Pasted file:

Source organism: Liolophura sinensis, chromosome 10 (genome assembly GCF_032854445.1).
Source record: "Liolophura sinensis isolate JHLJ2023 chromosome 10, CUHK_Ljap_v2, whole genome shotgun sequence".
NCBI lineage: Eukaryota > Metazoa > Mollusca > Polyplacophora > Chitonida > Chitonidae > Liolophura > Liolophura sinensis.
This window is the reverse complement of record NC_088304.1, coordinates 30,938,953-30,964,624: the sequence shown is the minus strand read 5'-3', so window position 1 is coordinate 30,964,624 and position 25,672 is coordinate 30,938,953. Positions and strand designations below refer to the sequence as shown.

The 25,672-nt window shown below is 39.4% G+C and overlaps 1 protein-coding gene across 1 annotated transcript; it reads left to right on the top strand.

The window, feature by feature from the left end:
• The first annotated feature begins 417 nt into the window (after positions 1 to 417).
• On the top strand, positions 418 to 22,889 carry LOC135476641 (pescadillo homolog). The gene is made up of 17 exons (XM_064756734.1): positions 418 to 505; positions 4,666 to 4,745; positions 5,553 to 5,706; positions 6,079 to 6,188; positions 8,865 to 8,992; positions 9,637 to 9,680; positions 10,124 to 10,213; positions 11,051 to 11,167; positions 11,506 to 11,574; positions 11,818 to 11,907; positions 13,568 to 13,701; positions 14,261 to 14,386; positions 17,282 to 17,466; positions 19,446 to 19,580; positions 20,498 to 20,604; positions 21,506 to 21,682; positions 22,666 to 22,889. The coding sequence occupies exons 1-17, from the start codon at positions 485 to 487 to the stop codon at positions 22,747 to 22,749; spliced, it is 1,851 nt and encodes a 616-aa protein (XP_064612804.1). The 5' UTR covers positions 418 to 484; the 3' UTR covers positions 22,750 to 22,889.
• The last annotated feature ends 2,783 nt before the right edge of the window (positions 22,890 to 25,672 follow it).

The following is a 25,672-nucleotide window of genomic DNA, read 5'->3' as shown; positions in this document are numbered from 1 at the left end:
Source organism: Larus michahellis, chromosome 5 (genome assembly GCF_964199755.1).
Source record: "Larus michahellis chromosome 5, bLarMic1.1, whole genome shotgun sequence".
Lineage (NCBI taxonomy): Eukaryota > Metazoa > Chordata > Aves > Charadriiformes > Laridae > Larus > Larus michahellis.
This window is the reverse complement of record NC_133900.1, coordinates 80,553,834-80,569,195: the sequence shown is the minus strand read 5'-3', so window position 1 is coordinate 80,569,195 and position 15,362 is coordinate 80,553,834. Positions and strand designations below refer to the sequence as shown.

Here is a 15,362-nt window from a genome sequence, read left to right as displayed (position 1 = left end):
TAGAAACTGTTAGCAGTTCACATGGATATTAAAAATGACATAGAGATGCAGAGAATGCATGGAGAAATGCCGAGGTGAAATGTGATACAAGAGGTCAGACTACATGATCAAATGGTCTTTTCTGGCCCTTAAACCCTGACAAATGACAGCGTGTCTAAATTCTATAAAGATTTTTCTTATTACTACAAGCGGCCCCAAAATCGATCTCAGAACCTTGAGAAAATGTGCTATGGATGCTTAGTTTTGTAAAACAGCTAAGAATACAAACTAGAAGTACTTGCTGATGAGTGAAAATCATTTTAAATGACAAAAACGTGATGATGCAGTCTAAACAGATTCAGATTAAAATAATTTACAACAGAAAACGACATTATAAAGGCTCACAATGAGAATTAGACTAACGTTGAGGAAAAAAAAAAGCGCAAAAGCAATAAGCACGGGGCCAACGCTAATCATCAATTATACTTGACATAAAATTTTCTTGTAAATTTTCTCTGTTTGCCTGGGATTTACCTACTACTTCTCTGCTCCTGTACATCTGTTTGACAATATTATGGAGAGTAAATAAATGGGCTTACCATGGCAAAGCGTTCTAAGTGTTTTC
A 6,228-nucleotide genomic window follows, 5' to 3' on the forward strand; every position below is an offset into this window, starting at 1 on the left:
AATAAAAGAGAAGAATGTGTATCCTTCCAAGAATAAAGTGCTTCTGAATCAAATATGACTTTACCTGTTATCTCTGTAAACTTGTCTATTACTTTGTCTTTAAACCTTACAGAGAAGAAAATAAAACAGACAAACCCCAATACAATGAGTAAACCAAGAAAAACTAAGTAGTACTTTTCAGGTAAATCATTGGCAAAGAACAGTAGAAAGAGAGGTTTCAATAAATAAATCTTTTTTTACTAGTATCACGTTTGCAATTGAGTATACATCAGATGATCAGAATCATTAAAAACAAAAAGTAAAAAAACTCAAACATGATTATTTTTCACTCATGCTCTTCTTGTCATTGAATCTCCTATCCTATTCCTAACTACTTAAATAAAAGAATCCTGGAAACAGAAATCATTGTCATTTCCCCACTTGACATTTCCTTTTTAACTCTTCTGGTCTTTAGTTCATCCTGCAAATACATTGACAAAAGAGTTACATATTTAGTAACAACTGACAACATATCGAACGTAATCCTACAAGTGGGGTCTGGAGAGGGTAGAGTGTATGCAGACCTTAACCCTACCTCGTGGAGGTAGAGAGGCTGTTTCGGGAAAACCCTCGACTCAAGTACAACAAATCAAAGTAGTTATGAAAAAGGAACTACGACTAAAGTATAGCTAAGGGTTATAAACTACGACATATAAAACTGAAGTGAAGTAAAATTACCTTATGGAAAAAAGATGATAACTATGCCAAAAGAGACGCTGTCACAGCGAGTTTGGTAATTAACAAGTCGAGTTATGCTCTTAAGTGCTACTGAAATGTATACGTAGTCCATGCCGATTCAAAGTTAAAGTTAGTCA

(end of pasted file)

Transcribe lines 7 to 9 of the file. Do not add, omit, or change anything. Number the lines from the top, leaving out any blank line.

• The first annotated feature begins 417 nt into the window (after positions 1 to 417).
• On the top strand, positions 418 to 22,889 carry LOC135476641 (pescadillo homolog). The gene is made up of 17 exons (XM_064756734.1): positions 418 to 505; positions 4,666 to 4,745; positions 5,553 to 5,706; positions 6,079 to 6,188; positions 8,865 to 8,992; positions 9,637 to 9,680; positions 10,124 to 10,213; positions 11,051 to 11,167; positions 11,506 to 11,574; positions 11,818 to 11,907; positions 13,568 to 13,701; positions 14,261 to 14,386; positions 17,282 to 17,466; positions 19,446 to 19,580; positions 20,498 to 20,604; positions 21,506 to 21,682; positions 22,666 to 22,889. The coding sequence occupies exons 1-17, from the start codon at positions 485 to 487 to the stop codon at positions 22,747 to 22,749; spliced, it is 1,851 nt and encodes a 616-aa protein (XP_064612804.1). The 5' UTR covers positions 418 to 484; the 3' UTR covers positions 22,750 to 22,889.
• The last annotated feature ends 2,783 nt before the right edge of the window (positions 22,890 to 25,672 follow it).